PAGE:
Mathematical induction is a specialized technique for writing mathematical proofs that's specially suited to situations that involve proving a statement is true for all integers above a minimum value. In this series, we're going to first talk about the steps in writing these kinds of proofs that look at some example from a variety of fields.

# Video Lectures

Strong induction takes the idea of mathematical induction a setp further. The basis step stays the same but the induction step is expanded to include every value less than n + 1 rather than just the next value less.

In this lecture, we're going to finish what we started earlier in our number theory discussion: showing the existinece of the prime factorization of an integer using strong induction. (lecture slides)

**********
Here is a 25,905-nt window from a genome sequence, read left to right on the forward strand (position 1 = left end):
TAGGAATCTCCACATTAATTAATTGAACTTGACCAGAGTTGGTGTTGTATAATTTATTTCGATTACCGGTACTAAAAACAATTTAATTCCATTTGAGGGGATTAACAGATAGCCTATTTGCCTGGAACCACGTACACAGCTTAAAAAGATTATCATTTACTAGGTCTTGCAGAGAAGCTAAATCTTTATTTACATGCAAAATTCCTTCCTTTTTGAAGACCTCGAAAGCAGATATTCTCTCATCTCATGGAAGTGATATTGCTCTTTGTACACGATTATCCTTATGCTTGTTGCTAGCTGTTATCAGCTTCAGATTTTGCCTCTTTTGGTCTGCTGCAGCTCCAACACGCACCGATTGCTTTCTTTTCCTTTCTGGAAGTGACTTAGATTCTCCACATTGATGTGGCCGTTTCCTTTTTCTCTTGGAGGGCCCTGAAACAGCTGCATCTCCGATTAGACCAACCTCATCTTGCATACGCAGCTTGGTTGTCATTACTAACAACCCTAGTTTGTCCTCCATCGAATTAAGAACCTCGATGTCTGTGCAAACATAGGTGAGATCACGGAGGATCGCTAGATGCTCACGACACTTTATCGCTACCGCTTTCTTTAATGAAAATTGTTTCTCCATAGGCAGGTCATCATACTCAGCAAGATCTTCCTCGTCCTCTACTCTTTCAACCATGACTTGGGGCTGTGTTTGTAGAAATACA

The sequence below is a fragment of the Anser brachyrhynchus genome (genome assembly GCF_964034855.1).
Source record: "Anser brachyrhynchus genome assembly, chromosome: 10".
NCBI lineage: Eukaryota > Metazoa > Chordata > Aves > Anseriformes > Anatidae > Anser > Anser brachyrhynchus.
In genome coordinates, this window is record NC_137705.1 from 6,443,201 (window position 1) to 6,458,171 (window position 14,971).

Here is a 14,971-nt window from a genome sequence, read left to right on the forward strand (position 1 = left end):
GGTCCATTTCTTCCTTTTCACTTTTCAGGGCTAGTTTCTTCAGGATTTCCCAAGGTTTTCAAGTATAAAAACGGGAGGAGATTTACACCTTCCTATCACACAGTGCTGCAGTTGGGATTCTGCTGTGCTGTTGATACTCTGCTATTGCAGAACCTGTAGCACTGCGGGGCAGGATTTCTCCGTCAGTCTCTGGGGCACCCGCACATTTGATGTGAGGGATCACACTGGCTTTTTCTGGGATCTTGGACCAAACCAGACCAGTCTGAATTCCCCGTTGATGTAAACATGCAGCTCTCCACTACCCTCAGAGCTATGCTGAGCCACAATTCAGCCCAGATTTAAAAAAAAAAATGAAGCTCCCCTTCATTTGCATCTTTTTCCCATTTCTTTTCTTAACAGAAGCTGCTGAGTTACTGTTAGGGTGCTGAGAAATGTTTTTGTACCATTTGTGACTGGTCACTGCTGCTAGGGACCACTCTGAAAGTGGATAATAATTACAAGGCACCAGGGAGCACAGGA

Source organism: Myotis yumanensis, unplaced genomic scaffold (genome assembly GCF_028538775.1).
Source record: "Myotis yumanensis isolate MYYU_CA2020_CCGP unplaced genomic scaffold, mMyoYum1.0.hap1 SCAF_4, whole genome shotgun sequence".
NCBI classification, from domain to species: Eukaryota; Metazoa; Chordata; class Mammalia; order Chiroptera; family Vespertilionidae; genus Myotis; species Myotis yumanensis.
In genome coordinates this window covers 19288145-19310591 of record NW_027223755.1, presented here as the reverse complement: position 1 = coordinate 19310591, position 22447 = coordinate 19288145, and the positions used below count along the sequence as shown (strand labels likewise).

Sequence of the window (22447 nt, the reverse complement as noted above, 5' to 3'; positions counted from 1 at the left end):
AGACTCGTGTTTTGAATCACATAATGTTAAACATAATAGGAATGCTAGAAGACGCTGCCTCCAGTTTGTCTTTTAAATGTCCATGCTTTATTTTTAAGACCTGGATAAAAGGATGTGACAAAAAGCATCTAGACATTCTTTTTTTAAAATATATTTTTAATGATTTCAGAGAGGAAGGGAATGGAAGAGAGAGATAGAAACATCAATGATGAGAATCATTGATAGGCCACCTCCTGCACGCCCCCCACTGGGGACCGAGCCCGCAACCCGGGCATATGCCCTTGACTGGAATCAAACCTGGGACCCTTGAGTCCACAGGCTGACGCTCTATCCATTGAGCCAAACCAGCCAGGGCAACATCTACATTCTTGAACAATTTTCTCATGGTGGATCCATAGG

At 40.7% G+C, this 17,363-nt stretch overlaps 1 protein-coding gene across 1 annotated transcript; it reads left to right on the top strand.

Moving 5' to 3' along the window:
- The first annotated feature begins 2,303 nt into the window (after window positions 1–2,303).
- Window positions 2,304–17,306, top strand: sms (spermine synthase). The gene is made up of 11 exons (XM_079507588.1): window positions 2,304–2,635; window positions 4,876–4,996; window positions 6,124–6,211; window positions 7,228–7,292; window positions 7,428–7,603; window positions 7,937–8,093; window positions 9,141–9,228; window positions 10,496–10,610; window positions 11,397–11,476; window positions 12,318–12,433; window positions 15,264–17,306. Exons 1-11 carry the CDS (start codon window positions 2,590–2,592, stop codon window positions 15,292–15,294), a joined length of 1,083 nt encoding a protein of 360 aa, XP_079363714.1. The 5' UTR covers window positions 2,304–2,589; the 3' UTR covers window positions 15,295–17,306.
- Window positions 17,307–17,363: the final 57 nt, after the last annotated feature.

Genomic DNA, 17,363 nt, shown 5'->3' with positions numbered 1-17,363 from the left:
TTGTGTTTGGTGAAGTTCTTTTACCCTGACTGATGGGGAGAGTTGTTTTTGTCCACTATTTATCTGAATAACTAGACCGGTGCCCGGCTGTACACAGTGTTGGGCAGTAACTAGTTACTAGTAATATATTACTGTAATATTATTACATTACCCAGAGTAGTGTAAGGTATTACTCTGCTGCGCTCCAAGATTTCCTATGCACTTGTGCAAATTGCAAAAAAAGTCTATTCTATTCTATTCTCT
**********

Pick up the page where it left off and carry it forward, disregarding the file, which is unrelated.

Strong induction isn't just for algebra and number theory. It can also be used to prove geometric statements like the one we discuss here about triangulations of polygons. (lecture slides)

In our earlier discussion of number theory, we talked about the importance to computer science of being able to represent a decimal number in a binary form. In this lecture, we're going to fill in an assumption we made in that discussion by showing that the every positive integer does in fact have a binary representation and that that representation is unique. (lecture slides)

In this last lecture in our series on strong induction, we're going to look at the relationship between mathematical (weak) induction, strong induction and the well ordering principle. (lecture slides)